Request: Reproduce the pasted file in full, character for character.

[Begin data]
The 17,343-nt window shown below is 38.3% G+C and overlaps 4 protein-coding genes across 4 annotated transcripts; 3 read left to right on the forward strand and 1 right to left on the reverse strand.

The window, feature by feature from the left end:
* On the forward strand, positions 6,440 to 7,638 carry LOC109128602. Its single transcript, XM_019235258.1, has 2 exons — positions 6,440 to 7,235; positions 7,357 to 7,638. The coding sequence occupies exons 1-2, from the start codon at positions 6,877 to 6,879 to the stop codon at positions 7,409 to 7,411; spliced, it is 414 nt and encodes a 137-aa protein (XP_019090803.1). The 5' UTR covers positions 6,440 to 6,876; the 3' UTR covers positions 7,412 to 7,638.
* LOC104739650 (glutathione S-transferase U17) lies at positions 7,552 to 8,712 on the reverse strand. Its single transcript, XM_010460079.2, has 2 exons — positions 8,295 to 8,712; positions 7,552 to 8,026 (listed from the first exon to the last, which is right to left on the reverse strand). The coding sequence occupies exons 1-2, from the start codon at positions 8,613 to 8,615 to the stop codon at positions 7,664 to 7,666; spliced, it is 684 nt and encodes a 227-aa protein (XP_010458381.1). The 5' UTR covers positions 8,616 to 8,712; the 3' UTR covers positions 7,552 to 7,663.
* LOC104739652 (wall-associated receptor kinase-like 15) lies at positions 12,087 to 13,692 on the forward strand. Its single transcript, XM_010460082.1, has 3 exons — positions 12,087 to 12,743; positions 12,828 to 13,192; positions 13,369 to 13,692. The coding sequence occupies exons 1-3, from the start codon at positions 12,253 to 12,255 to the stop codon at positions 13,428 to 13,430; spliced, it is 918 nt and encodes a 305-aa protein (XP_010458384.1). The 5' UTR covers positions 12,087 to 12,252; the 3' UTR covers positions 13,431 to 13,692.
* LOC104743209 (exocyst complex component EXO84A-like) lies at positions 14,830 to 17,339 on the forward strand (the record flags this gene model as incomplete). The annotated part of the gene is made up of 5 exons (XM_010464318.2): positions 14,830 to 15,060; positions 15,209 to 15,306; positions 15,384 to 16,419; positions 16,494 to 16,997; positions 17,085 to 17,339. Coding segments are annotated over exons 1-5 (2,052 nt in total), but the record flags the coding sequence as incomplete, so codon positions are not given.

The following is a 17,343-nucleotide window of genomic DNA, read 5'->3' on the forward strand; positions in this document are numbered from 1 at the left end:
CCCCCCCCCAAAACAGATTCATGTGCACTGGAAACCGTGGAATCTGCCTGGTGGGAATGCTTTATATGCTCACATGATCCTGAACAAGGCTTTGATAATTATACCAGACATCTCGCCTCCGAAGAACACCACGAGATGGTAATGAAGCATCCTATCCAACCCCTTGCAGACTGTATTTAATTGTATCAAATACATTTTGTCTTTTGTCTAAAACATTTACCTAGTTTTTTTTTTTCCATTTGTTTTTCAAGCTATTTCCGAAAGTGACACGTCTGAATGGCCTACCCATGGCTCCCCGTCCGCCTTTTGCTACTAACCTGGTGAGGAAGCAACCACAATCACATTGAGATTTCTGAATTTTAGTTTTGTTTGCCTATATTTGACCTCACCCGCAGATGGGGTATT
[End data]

The 17,343-nt window shown below is 38.3% G+C and overlaps 4 protein-coding genes across 4 annotated transcripts; 3 read left to right on the forward strand and 1 right to left on the reverse strand.

The window, feature by feature from the left end:
* On the forward strand, positions 6,440 to 7,638 carry LOC109128602. Its single transcript, XM_019235258.1, has 2 exons — positions 6,440 to 7,235; positions 7,357 to 7,638. The coding sequence occupies exons 1-2, from the start codon at positions 6,877 to 6,879 to the stop codon at positions 7,409 to 7,411; spliced, it is 414 nt and encodes a 137-aa protein (XP_019090803.1). The 5' UTR covers positions 6,440 to 6,876; the 3' UTR covers positions 7,412 to 7,638.
* LOC104739650 (glutathione S-transferase U17) lies at positions 7,552 to 8,712 on the reverse strand. Its single transcript, XM_010460079.2, has 2 exons — positions 8,295 to 8,712; positions 7,552 to 8,026 (listed from the first exon to the last, which is right to left on the reverse strand). The coding sequence occupies exons 1-2, from the start codon at positions 8,613 to 8,615 to the stop codon at positions 7,664 to 7,666; spliced, it is 684 nt and encodes a 227-aa protein (XP_010458381.1). The 5' UTR covers positions 8,616 to 8,712; the 3' UTR covers positions 7,552 to 7,663.
* LOC104739652 (wall-associated receptor kinase-like 15) lies at positions 12,087 to 13,692 on the forward strand. Its single transcript, XM_010460082.1, has 3 exons — positions 12,087 to 12,743; positions 12,828 to 13,192; positions 13,369 to 13,692. The coding sequence occupies exons 1-3, from the start codon at positions 12,253 to 12,255 to the stop codon at positions 13,428 to 13,430; spliced, it is 918 nt and encodes a 305-aa protein (XP_010458384.1). The 5' UTR covers positions 12,087 to 12,252; the 3' UTR covers positions 13,431 to 13,692.
* LOC104743209 (exocyst complex component EXO84A-like) lies at positions 14,830 to 17,339 on the forward strand (the record flags this gene model as incomplete). The annotated part of the gene is made up of 5 exons (XM_010464318.2): positions 14,830 to 15,060; positions 15,209 to 15,306; positions 15,384 to 16,419; positions 16,494 to 16,997; positions 17,085 to 17,339. Coding segments are annotated over exons 1-5 (2,052 nt in total), but the record flags the coding sequence as incomplete, so codon positions are not given.

The following is a 17,343-nucleotide window of genomic DNA, read 5'->3' on the forward strand; positions in this document are numbered from 1 at the left end:
CCCCCCCCCAAAACAGATTCATGTGCACTGGAAACCGTGGAATCTGCCTGGTGGGAATGCTTTATATGCTCACATGATCCTGAACAAGGCTTTGATAATTATACCAGACATCTCGCCTCCGAAGAACACCACGAGATGGTAATGAAGCATCCTATCCAACCCCTTGCAGACTGTATTTAATTGTATCAAATACATTTTGTCTTTTGTCTAAAACATTTACCTAGTTTTTTTTTTTCCATTTGTTTTTCAAGCTATTTCCGAAAGTGACACGTCTGAATGGCCTACCCATGGCTCCCCGTCCGCCTTTTGCTACTAACCTGGTGAGGAAGCAACCACAATCACATTGAGATTTCTGAATTTTAGTTTTGTTTGCCTATATTTGACCTCACCCGCAGATGGGGTATT